Now if you were to refinance at that time and get a loan of $16,611 for the remaining 48 months with a lower interest rate of 5%, you'd end up paying a total of about $18,362 on that loan.
When you add that to the amount you already paid on the original loan, your total cost would be about $21,751. That's $2,581 less than what you would have paid on the original loan.
Pros and Cons of Refinancing a Car Loan
Now that you know the potential savings, let's hit the brakes and look at the advantages and disadvantages of refinancing your car loan.
|Pros of Refinancing||Cons of Refinancing|
|You have the opportunity to lower your interest rate and monthly payment||Your refinanced loan could have a higher interest rate than your original loan|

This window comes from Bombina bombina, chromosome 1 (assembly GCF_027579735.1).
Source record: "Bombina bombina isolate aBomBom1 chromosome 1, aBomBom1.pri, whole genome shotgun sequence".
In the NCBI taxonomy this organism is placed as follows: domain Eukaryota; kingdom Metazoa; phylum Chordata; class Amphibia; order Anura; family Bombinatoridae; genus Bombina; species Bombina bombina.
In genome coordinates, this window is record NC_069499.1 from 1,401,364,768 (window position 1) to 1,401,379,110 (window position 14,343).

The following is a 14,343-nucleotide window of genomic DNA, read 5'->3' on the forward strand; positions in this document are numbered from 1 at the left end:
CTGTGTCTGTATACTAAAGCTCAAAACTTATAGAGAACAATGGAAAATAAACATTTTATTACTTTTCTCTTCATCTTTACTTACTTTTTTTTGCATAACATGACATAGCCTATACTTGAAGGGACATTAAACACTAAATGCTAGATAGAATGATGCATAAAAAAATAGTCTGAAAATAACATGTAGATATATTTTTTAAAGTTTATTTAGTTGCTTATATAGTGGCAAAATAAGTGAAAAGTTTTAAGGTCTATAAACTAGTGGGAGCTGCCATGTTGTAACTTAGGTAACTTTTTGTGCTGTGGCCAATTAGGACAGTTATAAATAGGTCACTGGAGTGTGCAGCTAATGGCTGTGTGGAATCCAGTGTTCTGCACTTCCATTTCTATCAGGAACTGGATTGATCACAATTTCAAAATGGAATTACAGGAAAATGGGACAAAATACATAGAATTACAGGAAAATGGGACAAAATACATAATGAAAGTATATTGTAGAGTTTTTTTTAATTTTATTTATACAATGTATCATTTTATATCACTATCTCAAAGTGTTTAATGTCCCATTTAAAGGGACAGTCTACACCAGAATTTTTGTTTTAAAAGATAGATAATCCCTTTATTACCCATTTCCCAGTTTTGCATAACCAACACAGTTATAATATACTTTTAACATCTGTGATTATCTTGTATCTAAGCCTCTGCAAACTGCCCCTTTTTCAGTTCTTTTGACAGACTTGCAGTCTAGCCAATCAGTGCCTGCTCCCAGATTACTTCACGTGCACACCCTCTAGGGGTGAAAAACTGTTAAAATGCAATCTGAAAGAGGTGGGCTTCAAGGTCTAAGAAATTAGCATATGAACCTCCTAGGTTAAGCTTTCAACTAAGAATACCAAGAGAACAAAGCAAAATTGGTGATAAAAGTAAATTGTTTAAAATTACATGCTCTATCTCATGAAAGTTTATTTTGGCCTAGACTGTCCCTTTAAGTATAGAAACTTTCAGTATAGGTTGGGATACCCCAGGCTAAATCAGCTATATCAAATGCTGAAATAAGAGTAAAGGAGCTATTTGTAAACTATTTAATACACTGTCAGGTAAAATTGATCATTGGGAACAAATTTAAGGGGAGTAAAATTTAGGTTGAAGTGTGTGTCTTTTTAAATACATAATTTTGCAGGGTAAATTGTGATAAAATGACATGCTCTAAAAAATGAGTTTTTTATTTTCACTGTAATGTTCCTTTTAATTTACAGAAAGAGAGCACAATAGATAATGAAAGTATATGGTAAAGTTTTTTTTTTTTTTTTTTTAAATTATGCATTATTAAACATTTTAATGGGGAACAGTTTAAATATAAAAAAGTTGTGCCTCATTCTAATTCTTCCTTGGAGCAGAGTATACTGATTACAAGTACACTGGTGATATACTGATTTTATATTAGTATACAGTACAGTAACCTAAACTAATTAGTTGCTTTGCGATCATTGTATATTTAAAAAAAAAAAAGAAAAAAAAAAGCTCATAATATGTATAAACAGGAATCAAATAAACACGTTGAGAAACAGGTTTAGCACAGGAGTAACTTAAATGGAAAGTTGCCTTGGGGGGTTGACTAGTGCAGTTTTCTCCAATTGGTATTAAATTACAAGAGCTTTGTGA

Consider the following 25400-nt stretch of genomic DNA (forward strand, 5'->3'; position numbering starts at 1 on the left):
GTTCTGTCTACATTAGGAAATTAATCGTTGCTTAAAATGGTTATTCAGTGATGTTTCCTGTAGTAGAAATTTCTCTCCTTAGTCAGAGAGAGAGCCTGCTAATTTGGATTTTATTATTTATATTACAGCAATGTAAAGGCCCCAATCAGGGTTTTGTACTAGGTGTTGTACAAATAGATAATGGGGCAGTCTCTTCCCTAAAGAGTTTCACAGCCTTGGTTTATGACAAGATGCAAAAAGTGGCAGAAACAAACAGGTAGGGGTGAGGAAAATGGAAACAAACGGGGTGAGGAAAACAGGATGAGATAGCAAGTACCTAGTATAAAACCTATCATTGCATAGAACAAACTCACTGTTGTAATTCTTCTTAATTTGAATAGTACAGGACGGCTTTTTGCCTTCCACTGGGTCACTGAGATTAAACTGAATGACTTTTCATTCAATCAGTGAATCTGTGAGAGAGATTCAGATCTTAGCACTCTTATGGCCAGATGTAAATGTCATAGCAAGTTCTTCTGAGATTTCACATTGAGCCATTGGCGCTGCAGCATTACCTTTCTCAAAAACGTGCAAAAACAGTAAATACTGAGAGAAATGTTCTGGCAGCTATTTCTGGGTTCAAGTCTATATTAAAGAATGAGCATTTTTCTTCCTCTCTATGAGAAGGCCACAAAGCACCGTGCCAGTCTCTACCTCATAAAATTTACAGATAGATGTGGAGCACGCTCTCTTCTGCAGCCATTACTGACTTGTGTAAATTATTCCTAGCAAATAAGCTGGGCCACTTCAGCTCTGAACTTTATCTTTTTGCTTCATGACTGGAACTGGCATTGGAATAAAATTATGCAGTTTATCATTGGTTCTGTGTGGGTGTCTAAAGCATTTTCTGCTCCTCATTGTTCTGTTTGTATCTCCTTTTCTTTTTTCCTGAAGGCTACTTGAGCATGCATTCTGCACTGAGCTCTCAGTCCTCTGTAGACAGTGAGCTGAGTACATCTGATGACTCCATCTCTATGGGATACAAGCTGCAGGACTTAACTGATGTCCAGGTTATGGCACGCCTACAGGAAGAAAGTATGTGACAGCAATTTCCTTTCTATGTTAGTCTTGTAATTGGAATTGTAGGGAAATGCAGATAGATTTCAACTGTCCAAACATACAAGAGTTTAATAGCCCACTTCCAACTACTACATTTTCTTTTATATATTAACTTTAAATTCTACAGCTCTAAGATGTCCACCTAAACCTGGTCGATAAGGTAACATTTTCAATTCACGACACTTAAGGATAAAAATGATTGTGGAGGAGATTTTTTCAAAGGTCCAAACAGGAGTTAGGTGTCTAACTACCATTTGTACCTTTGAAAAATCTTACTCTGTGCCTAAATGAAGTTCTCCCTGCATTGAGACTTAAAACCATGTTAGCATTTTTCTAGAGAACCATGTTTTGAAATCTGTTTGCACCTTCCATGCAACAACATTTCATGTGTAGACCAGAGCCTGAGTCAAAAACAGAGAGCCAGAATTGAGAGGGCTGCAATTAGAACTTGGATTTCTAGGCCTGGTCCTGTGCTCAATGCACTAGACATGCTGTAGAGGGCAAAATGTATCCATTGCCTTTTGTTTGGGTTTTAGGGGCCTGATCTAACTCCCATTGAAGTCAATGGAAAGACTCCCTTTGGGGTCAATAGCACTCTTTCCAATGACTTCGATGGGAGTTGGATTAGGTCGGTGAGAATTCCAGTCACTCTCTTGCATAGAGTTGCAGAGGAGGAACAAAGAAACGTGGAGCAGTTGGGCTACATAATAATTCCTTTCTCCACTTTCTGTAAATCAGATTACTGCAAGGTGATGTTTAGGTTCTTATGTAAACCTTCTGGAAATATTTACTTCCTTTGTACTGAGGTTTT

|Lowering your monthly payments could increase your cash flow||Some lenders may issue a prepayment penalty for paying off your original loan early|
|You could save money on interest if you shorten your loan term||You could pay more over time if you extend your loan term|
Those are some of the basic pros and cons of refinancing a car loan. But one area that could be a pro or a con is your credit score.
Like with any loan, it's important to know the potential effects on credit scores.
Does Refinancing a Car Hurt Your Credit?
Like with any loan, it's important to know the potential effects on credit scores. Does refinancing a car hurt your credit or will it raise your score?
Ultimately, reducing debt that you can't afford is a good thing. So, in the long run, refinancing can help to increase your credit score. If you do refinance, be sure to make your payments on time because that contributes to 35% of your credit score breakdown.